Spike Lee’s new film BlacKkKlansman tells a true story of an African–American policeman infiltrating the Ku Klux Klan. Its themes of blaxploitation, racism and oppression, says the filmmaker, perfectly reflect the political climate we live in now. “When Kevin [Willmott, the film’s co-writer] and I came on board, our No. 1 concern, as storytellers, was to connect this period piece to present day. We had to con-nect. So, we did our research.”

Music

Punch Brothers’ ‘All Ashore’

Bravura five-piece Punch Brothers deliver a modern take on roots music, and their new album All Ashore has them setting their sights on the tumult of American politics.

Portrait

Filmmaker Sara Driver

“Sara Driver is cool. I think of this as I think of her new film, Boom for Real: The Late Teenage Years of Jean-Michel Basquiat. You can’t bottle cool. It just happens. A bombed-out and neglected city, full of artists and students and runaways is cool. Kids reclaiming their environment by painting murals on subway trains is cool. Finding a way to flourish against the headwinds of an indifferent economy is cool.”

Food

Read

Food

Nettle rice

“Talk of nettles and most folk flinch, recalling run-ins in fields with shorts. The thought of eating or even harvesting them isn’t exactly met with exuberance. Like most things involving gardening, it draws an analogy with life, as I was once taught to “grasp the nettle”. If you aren’t committed and show fear by brushing them, they will sting; but if handled with confidence, the grasp will break the needle and you won’t be affected. Now I handle nettles without gloves in the kitchen. Hardcore.”

Life

Read

Health

Stigma and early-onset menstruation

The age at which menstruation begins is getting lower, with girls as young as 10 experiencing their first period. The emotional turmoil that can result from stigmatisation and a lack of education is a mental health issue.

Read

Fashion

Online boutique Wardrobe.NYC

With one eye on fashion and the other on reducing the industry’s culture of excess, Wardrobe.NYC offers a one-stop shopping experience.

Read

Sport

Next wave: Kobie Enright, 18, surfer

Kobie Enright on going from competitive child to champion surfer, and the creativity needed to succeed in her sport.

Books

Read

Laura Elizabeth Woollett
Beautiful Revolutionary

Read

Kate van Hooft
We See the Stars

Read

The Quiz

1. Kiss Me, Kate is a musical adaptation of which William Shakespeare play?
2. Colonel William Light is a founding father of which Australian city?
3. Cheval is the French word for what?
4. Communications technology company Huawei was founded in which country?
5. Jim Hawkins is the narrator and main character of which 1880s novel? (Bonus point for naming the novel’s author.)
6. Who is Australia’s shadow treasurer?
7. The … Report was an American late-night talk and news satire television program that aired from 2005 to 2014?
8. What living creature represents the astrological sign Cancer?
9. Which club won the first premiership after the VFL became the AFL, in 1990, and won again in 2010?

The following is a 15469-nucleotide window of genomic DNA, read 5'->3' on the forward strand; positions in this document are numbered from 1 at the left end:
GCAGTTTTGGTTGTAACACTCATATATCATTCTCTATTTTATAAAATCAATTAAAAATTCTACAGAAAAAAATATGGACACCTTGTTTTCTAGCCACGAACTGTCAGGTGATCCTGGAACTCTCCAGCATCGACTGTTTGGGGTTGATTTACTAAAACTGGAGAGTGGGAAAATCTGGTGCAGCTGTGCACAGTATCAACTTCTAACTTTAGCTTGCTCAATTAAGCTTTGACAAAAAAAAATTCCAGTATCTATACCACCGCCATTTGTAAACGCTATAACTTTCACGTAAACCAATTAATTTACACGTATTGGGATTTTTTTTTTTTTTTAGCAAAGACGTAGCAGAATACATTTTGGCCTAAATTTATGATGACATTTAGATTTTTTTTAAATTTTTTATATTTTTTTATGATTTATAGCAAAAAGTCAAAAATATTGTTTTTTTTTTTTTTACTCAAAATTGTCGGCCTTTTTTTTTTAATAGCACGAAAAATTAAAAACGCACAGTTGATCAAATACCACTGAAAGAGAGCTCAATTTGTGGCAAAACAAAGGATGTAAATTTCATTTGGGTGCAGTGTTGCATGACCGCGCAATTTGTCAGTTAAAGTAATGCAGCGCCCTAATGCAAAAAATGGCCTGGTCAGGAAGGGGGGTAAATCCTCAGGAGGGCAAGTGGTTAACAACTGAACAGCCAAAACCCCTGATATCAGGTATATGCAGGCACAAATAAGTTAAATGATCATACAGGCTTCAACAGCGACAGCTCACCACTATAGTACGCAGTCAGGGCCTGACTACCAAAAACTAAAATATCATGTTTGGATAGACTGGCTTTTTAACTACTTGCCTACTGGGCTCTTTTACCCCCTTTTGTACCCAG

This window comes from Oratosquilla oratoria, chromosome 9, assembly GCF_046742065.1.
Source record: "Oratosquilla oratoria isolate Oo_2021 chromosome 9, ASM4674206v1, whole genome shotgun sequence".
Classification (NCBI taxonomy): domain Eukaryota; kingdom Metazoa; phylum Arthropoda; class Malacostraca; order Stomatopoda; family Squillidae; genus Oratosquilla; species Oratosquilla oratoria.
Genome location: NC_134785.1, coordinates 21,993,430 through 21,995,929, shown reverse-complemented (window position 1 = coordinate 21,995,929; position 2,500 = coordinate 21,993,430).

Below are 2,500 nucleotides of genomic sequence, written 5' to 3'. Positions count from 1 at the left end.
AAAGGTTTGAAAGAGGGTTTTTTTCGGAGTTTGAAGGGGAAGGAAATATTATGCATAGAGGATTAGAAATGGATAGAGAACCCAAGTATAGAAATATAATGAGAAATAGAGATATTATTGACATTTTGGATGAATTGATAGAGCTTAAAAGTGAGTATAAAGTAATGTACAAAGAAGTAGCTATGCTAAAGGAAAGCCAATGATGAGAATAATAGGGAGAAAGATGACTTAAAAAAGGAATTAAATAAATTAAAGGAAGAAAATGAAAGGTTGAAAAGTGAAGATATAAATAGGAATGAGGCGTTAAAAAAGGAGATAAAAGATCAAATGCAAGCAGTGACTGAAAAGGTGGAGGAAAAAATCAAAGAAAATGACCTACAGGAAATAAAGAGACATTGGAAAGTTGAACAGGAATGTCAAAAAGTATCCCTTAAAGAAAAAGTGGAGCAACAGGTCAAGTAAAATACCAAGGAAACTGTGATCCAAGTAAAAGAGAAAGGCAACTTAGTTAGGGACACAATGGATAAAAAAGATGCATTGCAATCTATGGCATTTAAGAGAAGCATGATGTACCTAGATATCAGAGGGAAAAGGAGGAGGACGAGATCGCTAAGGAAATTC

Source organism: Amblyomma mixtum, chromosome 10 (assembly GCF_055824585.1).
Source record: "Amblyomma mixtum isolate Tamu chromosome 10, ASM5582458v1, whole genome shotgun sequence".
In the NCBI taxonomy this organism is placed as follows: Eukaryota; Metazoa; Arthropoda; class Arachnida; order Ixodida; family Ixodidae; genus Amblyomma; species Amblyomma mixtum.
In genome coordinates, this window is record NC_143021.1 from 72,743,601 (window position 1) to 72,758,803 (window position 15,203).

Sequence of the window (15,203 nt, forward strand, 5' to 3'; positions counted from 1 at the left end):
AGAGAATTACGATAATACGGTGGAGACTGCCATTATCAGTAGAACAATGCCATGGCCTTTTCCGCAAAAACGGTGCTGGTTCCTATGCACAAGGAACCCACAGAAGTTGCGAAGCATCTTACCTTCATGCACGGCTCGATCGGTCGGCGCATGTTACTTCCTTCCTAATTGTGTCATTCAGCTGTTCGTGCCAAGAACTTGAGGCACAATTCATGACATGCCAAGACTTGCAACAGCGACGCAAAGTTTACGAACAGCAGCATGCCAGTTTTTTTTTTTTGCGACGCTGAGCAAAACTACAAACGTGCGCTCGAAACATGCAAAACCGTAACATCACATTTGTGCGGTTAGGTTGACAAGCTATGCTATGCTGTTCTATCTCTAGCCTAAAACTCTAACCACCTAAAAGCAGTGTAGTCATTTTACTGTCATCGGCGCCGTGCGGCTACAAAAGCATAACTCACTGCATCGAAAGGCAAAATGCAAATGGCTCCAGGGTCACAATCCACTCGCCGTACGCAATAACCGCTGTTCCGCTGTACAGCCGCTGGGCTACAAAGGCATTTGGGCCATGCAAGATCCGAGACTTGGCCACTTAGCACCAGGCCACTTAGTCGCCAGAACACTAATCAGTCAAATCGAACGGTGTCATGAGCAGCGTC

10. Which actor links the films Double Jeopardy, Mao’s Last Dancer and Eight Below?

Quotes

SUBMARINES

“Sorry pedo guy, you really did ask for it.”

Elon MuskThe inventor wipes $US2 billion off Tesla’s market value with a single angry tweet, directed at British cave rescue diver Vernon Unsworth. Musk was mostly worried that if the children were left in the cave any longer they might have a chance to unionise.

RUSSIA

“Can we deal with the jobs figures first and then we’ll – got any questions on those? No? Alright, very good.”

Malcolm TurnbullThe prime minister tries to avoid questions on whether he had spoken to Craig Kelly about the Liberal MP’s suggestion that the United States overlook Russian atrocities. Turnbull’s own view is that we should overlook Kelly’s.

RELIGION

“Listening to the lovely bells of Winchester ... So much nicer than the aggressive-sounding ‘Allahu Akhbar’. Or is that just my cultural upbringing?”

Richard DawkinsThe celebrated atheist, who misspelled Akbar in his tweet, continues his slide into racist irrelevance. The man who invented the term “meme” was always doomed to become Pepe the Frog.

HISTORY

“I don’t think that they’re intentionally getting it wrong.”

Mark ZuckerbergThe Facebook chief executive says posts by Holocaust deniers won’t be removed from the site under new policies to combat “fake news”. Still, denying the Holocaust is basically the definition of “intentionally getting it wrong”.

CRAYON

“THERE WAS NO COLUSION.”

Donald TrumpThe American president marks up his speaking notes before his press conference in Helsinki celebrating ties with Russia. Elsewhere he noted to check he was wearing pants and also to pick up some milk.

TREATY

“I want to promise tonight that after the election, my first official meeting will be with Aboriginal and Torres Strait Islander leaders from across Australia to talk Constitutional Recognition, to talk about Closing the Gap and to talk Treaty.”

Bill ShortenThe Opposition leader promises to make treaty a key focus of his prime ministership. If he wins.